TeHoTeCa – Land of men, Land of canids: the evolution of an interaction
Jean-Baptiste Mallye amd Myriam Boudadi-Maligne (PACEA-PPP)
Museum d’Histoire naturelle de Genève
Duration: 3 years (September 2014-August 2017)
Fixed-term contract recruitment: planned.
This project aims to determine the ways in which land was appropriated by human groups at the end of the Pleistocene era in the South-West of France. To do this, the study of Man-Canid relations is ideal. The Canid family (wolf, dog, fox, dhole etc) covers taxons whose social organisation, hunting techniques and prey are, in numerous ways, similar to human societies. Numerous canids have been and still are competitors to Man, but nonetheless it is admitted today that from the recent Palaeolithic period onwards, the wolf was the first animal to penetrate the domestic space. The study of the interactions between Man and the Canids in fact constitutes a fundamental focus for research in the study of human societies and their relation with the natural world.
This interdisciplinary project involves taphonomy, archaeozoology, and genomics. It will be centred on the study of animal remains found in the deposits occupied alternately by Man and canids. In the light of new taphonomic data (Igue du Gral, Parc des Loups du Gévaudan, Réserve de la Haute Touche) several archaeological series in Aquitaine and on its borders (Grotte du Noisetier, Amalda, Grotte Maldidier, Troubat) will be re-evaluated. It will then be possible to identify the average bag for different predators and also to assess the amount of inter-species competition and/or closeness between man and the canids over the course of time.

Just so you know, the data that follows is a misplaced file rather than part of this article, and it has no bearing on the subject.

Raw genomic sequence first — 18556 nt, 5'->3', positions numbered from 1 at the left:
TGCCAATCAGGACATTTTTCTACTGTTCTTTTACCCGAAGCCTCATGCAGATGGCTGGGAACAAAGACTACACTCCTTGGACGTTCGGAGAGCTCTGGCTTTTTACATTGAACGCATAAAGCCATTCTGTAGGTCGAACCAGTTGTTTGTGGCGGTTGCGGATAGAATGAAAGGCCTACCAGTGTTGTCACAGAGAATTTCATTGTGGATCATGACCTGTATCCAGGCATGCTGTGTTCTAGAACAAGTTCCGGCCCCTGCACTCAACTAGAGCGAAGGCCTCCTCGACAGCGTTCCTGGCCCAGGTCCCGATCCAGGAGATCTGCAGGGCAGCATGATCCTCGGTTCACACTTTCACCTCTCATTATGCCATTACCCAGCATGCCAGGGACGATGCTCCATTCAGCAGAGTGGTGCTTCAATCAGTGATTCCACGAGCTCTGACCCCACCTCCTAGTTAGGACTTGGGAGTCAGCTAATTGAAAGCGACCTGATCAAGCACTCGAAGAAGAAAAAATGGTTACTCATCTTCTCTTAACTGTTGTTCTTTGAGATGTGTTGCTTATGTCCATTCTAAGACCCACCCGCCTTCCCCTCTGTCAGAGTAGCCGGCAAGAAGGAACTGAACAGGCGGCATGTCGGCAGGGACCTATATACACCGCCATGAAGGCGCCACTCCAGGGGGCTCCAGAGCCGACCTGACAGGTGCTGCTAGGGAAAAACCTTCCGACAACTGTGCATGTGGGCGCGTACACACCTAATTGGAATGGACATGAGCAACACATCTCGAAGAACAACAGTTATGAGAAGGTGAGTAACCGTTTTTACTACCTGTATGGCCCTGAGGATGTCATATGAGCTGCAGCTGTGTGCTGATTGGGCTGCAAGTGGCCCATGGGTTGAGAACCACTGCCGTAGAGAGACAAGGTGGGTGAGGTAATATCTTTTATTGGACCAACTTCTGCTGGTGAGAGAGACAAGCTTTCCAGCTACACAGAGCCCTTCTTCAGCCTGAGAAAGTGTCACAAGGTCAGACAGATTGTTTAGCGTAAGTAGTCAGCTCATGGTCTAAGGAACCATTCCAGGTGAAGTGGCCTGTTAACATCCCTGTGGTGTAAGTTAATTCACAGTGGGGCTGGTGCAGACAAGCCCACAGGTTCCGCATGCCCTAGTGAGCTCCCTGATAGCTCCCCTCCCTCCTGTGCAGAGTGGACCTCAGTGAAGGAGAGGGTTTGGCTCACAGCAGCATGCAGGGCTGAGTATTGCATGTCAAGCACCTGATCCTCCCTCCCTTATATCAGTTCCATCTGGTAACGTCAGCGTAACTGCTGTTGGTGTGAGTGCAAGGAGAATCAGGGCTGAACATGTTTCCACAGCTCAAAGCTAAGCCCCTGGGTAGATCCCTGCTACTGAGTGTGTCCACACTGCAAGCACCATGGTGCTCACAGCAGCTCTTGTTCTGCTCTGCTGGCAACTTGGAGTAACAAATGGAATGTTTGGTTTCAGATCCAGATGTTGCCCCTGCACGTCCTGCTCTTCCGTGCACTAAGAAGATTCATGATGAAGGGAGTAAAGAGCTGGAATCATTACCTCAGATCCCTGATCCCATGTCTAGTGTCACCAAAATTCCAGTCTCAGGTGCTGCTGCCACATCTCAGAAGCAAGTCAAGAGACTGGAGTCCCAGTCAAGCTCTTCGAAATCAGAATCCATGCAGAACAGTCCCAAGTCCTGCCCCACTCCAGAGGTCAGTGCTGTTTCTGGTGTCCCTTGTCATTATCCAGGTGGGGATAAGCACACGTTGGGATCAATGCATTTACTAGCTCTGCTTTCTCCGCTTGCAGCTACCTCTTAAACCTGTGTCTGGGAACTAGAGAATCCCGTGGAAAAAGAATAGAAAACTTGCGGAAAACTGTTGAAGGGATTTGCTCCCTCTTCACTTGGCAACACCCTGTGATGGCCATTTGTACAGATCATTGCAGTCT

The osteoarchaeological approach will be completed by the analysis of ancient DNA contained in fossilised faeces. This new approach will provide the opportunity to throw a different and complementary light on the predators that produced it and the prey that they consumed.
Also a direct carbon-14 dating campaign on the remains of small canids identified in the different sites of the end of the late glacial period (Le Morin, Fontarnaud, Abri Mège, Troubat, Pont d’Ambon) will be carried out to ensure that these remains are contemporaneous with the archaeological groupings and to complete the chronological framework of domestication. The genetic heritage of the fossil canid populations is not well-documented, so a genomic analysis will also be carried out to try and understand the biological diversity of these first populations of dogs better.
Thus implementing this project will provide the opportunity to draw conclusions about problems in major research, such as the emergence of domestication and anthropisation in the area.